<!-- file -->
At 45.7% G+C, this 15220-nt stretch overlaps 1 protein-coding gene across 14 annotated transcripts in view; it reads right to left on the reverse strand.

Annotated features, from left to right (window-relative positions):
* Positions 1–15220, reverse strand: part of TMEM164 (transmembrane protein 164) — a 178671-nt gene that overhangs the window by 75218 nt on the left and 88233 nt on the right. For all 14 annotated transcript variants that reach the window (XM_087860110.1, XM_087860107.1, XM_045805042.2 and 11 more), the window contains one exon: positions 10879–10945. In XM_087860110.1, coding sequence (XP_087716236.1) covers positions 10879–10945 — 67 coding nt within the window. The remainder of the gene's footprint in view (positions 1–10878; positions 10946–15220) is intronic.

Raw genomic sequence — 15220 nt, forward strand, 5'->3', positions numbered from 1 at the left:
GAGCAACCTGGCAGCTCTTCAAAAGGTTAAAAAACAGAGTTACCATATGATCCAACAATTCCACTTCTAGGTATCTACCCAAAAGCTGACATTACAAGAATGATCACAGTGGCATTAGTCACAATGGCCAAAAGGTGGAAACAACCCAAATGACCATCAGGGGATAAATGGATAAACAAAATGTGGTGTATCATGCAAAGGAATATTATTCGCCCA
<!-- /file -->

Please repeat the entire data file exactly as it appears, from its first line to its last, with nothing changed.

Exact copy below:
At 45.7% G+C, this 15220-nt stretch overlaps 1 protein-coding gene across 14 annotated transcripts in view; it reads right to left on the reverse strand.

Annotated features, from left to right (window-relative positions):
* Positions 1–15220, reverse strand: part of TMEM164 (transmembrane protein 164) — a 178671-nt gene that overhangs the window by 75218 nt on the left and 88233 nt on the right. For all 14 annotated transcript variants that reach the window (XM_087860110.1, XM_087860107.1, XM_045805042.2 and 11 more), the window contains one exon: positions 10879–10945. In XM_087860110.1, coding sequence (XP_087716236.1) covers positions 10879–10945 — 67 coding nt within the window. The remainder of the gene's footprint in view (positions 1–10878; positions 10946–15220) is intronic.

Raw genomic sequence — 15220 nt, forward strand, 5'->3', positions numbered from 1 at the left:
GAGCAACCTGGCAGCTCTTCAAAAGGTTAAAAAACAGAGTTACCATATGATCCAACAATTCCACTTCTAGGTATCTACCCAAAAGCTGACATTACAAGAATGATCACAGTGGCATTAGTCACAATGGCCAAAAGGTGGAAACAACCCAAATGACCATCAGGGGATAAATGGATAAACAAAATGTGGTGTATCATGCAAAGGAATATTATTCGCCCA